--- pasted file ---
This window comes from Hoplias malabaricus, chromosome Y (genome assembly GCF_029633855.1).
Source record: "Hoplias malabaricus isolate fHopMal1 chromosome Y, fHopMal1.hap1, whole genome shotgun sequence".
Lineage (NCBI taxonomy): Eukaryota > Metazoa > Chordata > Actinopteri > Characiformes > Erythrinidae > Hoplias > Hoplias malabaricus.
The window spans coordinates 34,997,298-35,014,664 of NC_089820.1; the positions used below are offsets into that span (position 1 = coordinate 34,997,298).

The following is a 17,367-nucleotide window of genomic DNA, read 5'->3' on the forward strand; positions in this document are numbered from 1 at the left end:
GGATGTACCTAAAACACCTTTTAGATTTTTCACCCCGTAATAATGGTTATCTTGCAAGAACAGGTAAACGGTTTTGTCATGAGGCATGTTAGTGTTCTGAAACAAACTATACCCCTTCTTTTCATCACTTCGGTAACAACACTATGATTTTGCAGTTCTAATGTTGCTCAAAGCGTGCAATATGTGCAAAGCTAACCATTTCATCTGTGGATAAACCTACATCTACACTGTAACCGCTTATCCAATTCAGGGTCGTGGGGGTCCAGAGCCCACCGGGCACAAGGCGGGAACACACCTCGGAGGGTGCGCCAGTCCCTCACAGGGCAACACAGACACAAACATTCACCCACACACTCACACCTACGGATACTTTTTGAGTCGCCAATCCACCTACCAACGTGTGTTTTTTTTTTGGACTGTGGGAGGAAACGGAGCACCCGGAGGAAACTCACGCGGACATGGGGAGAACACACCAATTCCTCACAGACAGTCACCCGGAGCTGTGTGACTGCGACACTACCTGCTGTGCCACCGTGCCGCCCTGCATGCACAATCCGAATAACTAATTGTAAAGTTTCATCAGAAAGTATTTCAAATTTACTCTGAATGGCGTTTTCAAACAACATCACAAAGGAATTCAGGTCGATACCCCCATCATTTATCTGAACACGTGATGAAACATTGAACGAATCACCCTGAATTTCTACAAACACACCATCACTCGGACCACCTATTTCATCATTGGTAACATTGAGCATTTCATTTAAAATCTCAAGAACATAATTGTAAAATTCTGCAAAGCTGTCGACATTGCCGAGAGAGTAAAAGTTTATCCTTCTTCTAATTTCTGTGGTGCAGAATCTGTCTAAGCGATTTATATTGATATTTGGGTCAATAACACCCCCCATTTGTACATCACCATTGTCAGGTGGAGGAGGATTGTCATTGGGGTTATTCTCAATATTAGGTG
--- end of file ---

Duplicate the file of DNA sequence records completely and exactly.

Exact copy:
This window comes from Hoplias malabaricus, chromosome Y (genome assembly GCF_029633855.1).
Source record: "Hoplias malabaricus isolate fHopMal1 chromosome Y, fHopMal1.hap1, whole genome shotgun sequence".
Lineage (NCBI taxonomy): Eukaryota > Metazoa > Chordata > Actinopteri > Characiformes > Erythrinidae > Hoplias > Hoplias malabaricus.
The window spans coordinates 34,997,298-35,014,664 of NC_089820.1; the positions used below are offsets into that span (position 1 = coordinate 34,997,298).

The following is a 17,367-nucleotide window of genomic DNA, read 5'->3' on the forward strand; positions in this document are numbered from 1 at the left end:
GGATGTACCTAAAACACCTTTTAGATTTTTCACCCCGTAATAATGGTTATCTTGCAAGAACAGGTAAACGGTTTTGTCATGAGGCATGTTAGTGTTCTGAAACAAACTATACCCCTTCTTTTCATCACTTCGGTAACAACACTATGATTTTGCAGTTCTAATGTTGCTCAAAGCGTGCAATATGTGCAAAGCTAACCATTTCATCTGTGGATAAACCTACATCTACACTGTAACCGCTTATCCAATTCAGGGTCGTGGGGGTCCAGAGCCCACCGGGCACAAGGCGGGAACACACCTCGGAGGGTGCGCCAGTCCCTCACAGGGCAACACAGACACAAACATTCACCCACACACTCACACCTACGGATACTTTTTGAGTCGCCAATCCACCTACCAACGTGTGTTTTTTTTTTGGACTGTGGGAGGAAACGGAGCACCCGGAGGAAACTCACGCGGACATGGGGAGAACACACCAATTCCTCACAGACAGTCACCCGGAGCTGTGTGACTGCGACACTACCTGCTGTGCCACCGTGCCGCCCTGCATGCACAATCCGAATAACTAATTGTAAAGTTTCATCAGAAAGTATTTCAAATTTACTCTGAATGGCGTTTTCAAACAACATCACAAAGGAATTCAGGTCGATACCCCCATCATTTATCTGAACACGTGATGAAACATTGAACGAATCACCCTGAATTTCTACAAACACACCATCACTCGGACCACCTATTTCATCATTGGTAACATTGAGCATTTCATTTAAAATCTCAAGAACATAATTGTAAAATTCTGCAAAGCTGTCGACATTGCCGAGAGAGTAAAAGTTTATCCTTCTTCTAATTTCTGTGGTGCAGAATCTGTCTAAGCGATTTATATTGATATTTGGGTCAATAACACCCCCCATTTGTACATCACCATTGTCAGGTGGAGGAGGATTGTCATTGGGGTTATTCTCAATATTAGGTG